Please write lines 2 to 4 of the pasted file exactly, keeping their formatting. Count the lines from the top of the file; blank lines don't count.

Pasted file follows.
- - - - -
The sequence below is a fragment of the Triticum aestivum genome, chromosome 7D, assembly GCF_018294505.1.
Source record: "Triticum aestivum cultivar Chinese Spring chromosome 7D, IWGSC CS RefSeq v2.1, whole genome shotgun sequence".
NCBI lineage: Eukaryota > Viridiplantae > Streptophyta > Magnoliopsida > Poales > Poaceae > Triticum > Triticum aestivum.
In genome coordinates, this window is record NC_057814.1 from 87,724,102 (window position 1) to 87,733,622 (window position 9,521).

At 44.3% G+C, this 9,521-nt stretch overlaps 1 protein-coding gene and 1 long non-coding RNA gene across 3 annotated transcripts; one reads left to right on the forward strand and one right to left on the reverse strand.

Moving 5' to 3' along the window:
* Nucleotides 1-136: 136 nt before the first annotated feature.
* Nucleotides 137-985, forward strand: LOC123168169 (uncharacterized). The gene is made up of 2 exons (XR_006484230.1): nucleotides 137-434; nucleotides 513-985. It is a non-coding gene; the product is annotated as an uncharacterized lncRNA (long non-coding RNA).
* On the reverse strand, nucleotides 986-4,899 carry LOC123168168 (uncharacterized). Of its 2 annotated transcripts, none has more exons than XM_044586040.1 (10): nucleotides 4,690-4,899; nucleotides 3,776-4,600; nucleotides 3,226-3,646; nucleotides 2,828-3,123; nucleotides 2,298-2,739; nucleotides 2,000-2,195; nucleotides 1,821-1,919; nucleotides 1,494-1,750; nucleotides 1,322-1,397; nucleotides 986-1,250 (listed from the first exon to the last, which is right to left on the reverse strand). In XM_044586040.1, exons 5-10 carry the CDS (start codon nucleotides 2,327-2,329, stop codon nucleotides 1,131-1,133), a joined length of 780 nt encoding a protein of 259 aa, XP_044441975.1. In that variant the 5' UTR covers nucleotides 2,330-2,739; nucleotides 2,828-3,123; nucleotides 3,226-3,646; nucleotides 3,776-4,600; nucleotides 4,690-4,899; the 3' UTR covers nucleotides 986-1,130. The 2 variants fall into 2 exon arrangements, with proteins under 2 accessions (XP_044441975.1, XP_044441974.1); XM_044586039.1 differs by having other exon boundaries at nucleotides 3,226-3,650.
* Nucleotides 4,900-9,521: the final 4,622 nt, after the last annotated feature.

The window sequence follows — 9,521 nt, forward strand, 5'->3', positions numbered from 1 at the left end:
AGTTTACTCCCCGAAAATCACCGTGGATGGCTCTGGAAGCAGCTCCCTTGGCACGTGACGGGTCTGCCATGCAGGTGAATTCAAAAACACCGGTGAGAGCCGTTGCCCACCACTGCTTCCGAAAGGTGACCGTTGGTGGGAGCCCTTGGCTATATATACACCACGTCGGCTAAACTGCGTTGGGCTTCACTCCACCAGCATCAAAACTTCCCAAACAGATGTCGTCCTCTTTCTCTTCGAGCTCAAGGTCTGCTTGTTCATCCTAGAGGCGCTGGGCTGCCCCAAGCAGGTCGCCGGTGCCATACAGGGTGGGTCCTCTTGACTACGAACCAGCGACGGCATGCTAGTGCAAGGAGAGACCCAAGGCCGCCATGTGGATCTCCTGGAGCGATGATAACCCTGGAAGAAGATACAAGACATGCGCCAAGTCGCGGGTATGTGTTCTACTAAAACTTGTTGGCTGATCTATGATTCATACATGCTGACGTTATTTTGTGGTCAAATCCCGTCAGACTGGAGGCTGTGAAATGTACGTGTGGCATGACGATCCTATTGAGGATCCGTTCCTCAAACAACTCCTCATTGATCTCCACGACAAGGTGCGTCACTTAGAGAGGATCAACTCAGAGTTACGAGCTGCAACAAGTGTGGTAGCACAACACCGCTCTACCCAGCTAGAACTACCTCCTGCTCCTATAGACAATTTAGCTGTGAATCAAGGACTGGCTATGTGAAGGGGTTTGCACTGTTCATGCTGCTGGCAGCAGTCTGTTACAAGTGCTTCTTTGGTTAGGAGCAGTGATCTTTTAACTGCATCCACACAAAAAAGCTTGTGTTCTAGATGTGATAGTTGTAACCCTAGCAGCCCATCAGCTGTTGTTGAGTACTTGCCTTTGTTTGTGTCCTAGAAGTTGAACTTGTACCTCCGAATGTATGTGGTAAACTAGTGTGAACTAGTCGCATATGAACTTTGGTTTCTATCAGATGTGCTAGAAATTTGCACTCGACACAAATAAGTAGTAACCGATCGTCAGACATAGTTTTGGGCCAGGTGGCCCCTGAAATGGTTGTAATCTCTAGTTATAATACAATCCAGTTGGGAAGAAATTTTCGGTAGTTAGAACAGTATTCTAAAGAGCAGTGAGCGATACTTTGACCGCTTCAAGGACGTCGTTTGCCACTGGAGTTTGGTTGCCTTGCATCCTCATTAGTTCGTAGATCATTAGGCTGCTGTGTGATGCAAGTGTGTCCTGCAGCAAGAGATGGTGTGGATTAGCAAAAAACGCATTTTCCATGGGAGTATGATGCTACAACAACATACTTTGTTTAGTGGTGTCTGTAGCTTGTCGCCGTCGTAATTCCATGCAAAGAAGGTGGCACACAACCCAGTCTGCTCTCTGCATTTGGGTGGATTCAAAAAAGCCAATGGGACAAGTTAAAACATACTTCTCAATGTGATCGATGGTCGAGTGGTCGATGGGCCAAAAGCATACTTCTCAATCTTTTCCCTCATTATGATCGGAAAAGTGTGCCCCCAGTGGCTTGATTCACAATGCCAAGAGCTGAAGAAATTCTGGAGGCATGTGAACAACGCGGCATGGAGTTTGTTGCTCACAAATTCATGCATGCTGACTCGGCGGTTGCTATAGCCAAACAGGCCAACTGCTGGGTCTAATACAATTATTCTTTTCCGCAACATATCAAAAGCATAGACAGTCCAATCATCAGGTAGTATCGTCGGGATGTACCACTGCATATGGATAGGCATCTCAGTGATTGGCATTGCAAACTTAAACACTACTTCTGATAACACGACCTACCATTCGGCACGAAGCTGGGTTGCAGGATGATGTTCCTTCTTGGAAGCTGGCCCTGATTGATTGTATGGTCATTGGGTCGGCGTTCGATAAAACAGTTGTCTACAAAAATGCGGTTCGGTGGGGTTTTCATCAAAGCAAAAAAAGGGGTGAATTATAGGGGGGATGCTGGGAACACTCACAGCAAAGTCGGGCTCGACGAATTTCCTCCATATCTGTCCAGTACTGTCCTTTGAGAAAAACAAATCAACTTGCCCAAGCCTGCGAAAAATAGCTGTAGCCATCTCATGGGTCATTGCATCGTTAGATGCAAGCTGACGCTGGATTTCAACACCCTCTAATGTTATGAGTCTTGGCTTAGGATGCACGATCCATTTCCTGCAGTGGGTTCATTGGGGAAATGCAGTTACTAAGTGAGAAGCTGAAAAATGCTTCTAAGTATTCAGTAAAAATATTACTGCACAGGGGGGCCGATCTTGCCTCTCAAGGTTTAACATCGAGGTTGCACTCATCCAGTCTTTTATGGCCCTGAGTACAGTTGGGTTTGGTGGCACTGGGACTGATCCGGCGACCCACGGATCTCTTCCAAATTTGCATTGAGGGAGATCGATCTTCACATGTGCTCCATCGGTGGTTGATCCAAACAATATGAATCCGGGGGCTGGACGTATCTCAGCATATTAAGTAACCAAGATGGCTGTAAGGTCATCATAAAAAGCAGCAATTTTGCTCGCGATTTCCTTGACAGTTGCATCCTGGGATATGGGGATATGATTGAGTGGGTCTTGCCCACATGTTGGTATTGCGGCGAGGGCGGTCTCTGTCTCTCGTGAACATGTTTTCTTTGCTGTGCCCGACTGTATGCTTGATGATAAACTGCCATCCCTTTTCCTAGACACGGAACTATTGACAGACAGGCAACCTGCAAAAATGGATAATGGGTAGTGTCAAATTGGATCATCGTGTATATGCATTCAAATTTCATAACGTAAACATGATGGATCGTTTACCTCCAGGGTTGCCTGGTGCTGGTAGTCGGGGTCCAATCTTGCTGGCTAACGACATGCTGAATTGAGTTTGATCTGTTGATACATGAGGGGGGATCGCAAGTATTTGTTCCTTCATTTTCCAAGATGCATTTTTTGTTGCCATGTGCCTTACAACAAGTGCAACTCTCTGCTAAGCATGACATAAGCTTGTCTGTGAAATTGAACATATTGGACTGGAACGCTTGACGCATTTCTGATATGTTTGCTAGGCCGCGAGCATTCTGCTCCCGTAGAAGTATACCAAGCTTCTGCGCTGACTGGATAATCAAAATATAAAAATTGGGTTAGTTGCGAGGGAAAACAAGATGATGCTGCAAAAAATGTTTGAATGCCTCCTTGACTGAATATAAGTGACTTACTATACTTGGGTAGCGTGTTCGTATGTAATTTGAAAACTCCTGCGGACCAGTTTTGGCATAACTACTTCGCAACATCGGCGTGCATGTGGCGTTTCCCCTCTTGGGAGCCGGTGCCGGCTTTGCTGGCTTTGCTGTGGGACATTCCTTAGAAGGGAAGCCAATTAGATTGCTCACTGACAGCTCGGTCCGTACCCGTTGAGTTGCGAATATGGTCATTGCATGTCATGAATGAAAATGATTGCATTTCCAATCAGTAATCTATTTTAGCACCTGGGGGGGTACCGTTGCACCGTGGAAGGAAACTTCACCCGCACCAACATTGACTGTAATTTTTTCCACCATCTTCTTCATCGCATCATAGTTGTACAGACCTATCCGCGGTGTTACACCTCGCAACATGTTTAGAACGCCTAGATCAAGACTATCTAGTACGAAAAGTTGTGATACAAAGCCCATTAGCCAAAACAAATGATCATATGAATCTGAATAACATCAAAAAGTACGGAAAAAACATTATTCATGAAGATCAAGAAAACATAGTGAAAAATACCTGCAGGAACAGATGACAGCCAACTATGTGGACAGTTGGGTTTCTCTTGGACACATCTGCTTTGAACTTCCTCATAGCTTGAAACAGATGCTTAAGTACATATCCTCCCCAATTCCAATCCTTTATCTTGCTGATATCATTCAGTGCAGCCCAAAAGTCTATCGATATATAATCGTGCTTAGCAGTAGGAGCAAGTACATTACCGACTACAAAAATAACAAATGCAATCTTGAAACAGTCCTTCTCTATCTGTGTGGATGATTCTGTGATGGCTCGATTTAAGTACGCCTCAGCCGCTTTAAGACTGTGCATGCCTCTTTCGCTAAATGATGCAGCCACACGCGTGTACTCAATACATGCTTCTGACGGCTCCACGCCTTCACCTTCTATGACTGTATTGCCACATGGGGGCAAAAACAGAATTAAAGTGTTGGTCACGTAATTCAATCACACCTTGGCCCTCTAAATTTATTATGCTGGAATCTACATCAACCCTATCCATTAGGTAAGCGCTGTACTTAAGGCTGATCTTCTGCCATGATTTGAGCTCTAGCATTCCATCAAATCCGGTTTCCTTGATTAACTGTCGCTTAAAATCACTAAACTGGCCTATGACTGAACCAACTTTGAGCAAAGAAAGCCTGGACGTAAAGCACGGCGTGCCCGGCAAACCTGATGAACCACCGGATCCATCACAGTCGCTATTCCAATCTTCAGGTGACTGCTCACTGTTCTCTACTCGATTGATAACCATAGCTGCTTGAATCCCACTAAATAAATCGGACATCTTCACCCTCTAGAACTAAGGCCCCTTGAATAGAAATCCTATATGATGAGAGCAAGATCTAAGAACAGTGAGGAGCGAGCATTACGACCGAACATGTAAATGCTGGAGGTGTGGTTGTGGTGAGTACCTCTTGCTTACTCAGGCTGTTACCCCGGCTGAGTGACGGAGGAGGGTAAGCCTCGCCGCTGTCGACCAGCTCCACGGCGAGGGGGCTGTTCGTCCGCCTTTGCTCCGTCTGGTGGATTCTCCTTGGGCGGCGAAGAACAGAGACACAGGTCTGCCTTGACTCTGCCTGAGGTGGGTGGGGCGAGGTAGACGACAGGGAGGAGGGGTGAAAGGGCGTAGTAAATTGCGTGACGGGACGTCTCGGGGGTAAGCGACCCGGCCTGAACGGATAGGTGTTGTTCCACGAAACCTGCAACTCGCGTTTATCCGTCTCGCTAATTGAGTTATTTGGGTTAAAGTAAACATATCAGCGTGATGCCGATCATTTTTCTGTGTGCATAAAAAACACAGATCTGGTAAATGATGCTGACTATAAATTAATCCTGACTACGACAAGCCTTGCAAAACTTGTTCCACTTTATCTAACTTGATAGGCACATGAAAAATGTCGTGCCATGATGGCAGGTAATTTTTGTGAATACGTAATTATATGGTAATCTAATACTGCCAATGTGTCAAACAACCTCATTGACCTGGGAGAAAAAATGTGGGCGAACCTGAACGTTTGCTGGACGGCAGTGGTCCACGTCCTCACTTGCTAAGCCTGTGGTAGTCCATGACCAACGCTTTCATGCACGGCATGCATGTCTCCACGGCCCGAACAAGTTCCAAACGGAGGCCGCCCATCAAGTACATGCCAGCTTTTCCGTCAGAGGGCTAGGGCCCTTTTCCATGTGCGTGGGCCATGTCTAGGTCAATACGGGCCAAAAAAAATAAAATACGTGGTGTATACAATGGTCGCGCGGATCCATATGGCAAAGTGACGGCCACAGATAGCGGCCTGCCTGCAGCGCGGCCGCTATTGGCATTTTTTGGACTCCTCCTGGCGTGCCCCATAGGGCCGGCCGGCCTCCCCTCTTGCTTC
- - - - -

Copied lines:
Source record: "Triticum aestivum cultivar Chinese Spring chromosome 7D, IWGSC CS RefSeq v2.1, whole genome shotgun sequence".
NCBI lineage: Eukaryota > Viridiplantae > Streptophyta > Magnoliopsida > Poales > Poaceae > Triticum > Triticum aestivum.
In genome coordinates, this window is record NC_057814.1 from 87,724,102 (window position 1) to 87,733,622 (window position 9,521).